All the central parts are in good hands at Signature. Except while she’s doing that one dance number, you’d never guess that Scott had picked up Sabina’s feather duster halfway through rehearsals. She’s funny and gorgeous, and has great pipes. David Garrison brings a sturdy singing voice and wry humor to his role as the Antrobus patriarch, and Linda Emond is at once affecting and gloriously silly as his long-suffering wife.

Megan Lawrence, who left a plum role in the New York company of Les Miserables to return to Signature (where she took home a Helen Hayes nomination playing the lead in K&E’s Cabaret), makes the most of her too-few moments onstage. Her crisp vocals are among the show’s stronger assets, though there’s not much even she can do with a poem-set-to-music that is actually designed to be a dramatic nonstarter. (It’s one of three successive songs that must, for plot purposes, fail to make a case for the survival of the human race. Deflatingly enough from an audience perspective, they all do.)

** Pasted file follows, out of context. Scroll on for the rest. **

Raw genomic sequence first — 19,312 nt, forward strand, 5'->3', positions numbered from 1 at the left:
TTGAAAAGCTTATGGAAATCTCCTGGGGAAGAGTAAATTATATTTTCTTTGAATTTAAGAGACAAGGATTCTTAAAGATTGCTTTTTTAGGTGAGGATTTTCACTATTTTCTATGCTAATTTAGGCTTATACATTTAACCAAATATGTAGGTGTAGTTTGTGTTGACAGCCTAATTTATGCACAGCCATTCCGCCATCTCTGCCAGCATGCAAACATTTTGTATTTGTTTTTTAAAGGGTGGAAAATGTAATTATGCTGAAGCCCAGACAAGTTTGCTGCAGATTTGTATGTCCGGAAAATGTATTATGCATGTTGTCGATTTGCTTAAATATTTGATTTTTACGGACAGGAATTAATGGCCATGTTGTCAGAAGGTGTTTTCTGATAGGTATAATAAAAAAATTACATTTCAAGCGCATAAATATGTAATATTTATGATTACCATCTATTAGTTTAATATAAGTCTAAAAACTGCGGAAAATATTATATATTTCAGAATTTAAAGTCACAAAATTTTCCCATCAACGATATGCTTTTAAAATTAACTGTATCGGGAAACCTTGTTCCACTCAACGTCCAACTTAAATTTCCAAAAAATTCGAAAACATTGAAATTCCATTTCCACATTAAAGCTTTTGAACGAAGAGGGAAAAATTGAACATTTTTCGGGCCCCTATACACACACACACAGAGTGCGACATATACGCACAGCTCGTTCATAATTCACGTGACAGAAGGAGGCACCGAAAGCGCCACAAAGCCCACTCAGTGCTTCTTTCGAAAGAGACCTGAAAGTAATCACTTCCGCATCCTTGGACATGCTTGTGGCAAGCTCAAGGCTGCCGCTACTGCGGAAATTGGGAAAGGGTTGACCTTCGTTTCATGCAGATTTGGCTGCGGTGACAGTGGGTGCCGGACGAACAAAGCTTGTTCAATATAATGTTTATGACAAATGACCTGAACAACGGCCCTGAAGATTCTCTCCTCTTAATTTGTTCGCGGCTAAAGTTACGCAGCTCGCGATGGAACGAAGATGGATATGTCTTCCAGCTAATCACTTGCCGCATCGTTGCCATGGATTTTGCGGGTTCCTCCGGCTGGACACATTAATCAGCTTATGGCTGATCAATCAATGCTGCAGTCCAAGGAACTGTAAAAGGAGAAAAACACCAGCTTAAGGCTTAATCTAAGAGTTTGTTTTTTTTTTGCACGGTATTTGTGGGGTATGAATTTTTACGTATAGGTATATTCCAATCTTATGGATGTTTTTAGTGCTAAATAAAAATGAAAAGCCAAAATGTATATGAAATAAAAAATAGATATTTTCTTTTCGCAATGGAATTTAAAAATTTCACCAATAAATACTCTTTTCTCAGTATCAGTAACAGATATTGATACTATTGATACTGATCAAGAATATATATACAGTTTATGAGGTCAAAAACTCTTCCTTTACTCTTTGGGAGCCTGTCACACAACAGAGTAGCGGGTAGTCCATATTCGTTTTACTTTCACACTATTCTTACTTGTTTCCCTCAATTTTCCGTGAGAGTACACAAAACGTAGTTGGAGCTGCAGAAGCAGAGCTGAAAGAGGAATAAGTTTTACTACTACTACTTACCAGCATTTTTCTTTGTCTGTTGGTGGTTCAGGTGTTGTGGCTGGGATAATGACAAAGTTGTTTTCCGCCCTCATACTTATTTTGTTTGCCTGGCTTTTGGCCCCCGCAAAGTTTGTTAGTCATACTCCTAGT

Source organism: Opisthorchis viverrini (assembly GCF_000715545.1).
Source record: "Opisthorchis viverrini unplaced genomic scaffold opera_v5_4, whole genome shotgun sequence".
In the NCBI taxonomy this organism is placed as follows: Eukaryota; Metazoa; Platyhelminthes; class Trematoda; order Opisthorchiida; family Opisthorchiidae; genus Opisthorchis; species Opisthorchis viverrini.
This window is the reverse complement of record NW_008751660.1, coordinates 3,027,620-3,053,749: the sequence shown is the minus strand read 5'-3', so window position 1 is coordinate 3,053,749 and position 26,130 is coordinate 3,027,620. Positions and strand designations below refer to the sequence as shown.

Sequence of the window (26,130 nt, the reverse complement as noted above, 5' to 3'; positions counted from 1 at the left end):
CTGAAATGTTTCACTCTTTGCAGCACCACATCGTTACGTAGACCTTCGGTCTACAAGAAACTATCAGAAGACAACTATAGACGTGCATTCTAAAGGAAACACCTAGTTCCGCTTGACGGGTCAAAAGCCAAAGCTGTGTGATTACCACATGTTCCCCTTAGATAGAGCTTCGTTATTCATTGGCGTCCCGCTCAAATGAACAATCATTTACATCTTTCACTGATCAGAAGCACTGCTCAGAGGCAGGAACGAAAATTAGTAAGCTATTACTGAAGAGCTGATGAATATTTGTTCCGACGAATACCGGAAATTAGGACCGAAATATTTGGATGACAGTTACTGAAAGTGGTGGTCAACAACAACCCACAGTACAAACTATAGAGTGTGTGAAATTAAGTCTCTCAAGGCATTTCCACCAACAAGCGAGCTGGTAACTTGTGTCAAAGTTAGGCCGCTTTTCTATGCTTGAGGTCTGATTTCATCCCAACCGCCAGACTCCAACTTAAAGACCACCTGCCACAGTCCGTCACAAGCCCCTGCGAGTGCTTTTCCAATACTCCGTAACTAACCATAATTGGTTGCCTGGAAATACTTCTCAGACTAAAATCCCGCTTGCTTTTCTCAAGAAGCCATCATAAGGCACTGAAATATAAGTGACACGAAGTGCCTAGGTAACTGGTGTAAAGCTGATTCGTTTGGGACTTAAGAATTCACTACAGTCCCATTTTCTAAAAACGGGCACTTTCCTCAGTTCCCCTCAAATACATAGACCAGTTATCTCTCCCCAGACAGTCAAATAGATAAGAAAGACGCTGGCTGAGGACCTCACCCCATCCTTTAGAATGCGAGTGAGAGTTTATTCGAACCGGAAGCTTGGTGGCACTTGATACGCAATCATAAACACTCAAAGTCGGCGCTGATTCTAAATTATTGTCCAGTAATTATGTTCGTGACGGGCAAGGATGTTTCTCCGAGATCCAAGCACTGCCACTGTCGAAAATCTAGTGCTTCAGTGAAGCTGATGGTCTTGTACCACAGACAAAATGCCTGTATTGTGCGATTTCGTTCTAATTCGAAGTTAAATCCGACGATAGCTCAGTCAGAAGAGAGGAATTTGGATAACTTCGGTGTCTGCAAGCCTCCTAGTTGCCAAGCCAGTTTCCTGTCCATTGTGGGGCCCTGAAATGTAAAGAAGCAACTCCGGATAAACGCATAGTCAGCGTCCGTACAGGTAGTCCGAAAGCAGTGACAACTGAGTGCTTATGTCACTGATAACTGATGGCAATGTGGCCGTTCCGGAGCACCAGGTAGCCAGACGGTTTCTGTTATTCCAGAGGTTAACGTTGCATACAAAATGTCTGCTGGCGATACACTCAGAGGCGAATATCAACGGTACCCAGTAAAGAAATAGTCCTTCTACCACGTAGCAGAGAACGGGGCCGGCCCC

Jim Newman’s easily bewildered Henry, initially vulnerable but capable of frightening violence, also makes a strong impression. A tap number in which this combat-booted, tattooed lad punishes the floorboards while spitting Ebb’s dark lyrics about “Nice People” is easily the show’s niftiest social commentary. And fine enough to seem seriously underused is Mario Cantone’s alternately flustered and buoyant Stage Manager.